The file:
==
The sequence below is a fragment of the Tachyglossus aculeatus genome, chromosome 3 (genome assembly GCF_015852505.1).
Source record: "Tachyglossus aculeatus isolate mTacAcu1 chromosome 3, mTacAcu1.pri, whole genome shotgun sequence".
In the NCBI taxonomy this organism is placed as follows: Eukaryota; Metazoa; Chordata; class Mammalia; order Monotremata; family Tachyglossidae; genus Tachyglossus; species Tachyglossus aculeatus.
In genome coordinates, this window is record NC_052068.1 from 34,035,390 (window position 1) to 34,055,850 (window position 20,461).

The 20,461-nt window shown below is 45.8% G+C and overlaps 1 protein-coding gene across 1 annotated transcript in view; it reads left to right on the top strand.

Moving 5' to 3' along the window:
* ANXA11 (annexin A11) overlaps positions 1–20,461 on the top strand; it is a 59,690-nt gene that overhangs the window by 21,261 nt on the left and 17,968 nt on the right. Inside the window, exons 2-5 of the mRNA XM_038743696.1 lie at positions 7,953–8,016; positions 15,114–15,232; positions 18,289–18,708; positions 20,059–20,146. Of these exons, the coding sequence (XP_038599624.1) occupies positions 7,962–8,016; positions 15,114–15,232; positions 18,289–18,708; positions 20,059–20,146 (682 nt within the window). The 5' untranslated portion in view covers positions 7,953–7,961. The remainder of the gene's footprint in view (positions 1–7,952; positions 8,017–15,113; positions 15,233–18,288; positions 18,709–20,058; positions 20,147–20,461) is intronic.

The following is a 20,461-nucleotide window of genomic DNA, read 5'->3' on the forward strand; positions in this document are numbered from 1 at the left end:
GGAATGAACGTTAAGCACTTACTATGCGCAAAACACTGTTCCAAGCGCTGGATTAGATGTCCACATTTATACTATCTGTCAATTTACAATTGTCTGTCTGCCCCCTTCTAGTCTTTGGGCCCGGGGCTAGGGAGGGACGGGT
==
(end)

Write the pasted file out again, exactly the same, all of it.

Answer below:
The sequence below is a fragment of the Tachyglossus aculeatus genome, chromosome 3 (genome assembly GCF_015852505.1).
Source record: "Tachyglossus aculeatus isolate mTacAcu1 chromosome 3, mTacAcu1.pri, whole genome shotgun sequence".
In the NCBI taxonomy this organism is placed as follows: Eukaryota; Metazoa; Chordata; class Mammalia; order Monotremata; family Tachyglossidae; genus Tachyglossus; species Tachyglossus aculeatus.
In genome coordinates, this window is record NC_052068.1 from 34,035,390 (window position 1) to 34,055,850 (window position 20,461).

The 20,461-nt window shown below is 45.8% G+C and overlaps 1 protein-coding gene across 1 annotated transcript in view; it reads left to right on the top strand.

Moving 5' to 3' along the window:
* ANXA11 (annexin A11) overlaps positions 1–20,461 on the top strand; it is a 59,690-nt gene that overhangs the window by 21,261 nt on the left and 17,968 nt on the right. Inside the window, exons 2-5 of the mRNA XM_038743696.1 lie at positions 7,953–8,016; positions 15,114–15,232; positions 18,289–18,708; positions 20,059–20,146. Of these exons, the coding sequence (XP_038599624.1) occupies positions 7,962–8,016; positions 15,114–15,232; positions 18,289–18,708; positions 20,059–20,146 (682 nt within the window). The 5' untranslated portion in view covers positions 7,953–7,961. The remainder of the gene's footprint in view (positions 1–7,952; positions 8,017–15,113; positions 15,233–18,288; positions 18,709–20,058; positions 20,147–20,461) is intronic.

The following is a 20,461-nucleotide window of genomic DNA, read 5'->3' on the forward strand; positions in this document are numbered from 1 at the left end:
GGAATGAACGTTAAGCACTTACTATGCGCAAAACACTGTTCCAAGCGCTGGATTAGATGTCCACATTTATACTATCTGTCAATTTACAATTGTCTGTCTGCCCCCTTCTAGTCTTTGGGCCCGGGGCTAGGGAGGGACGGGT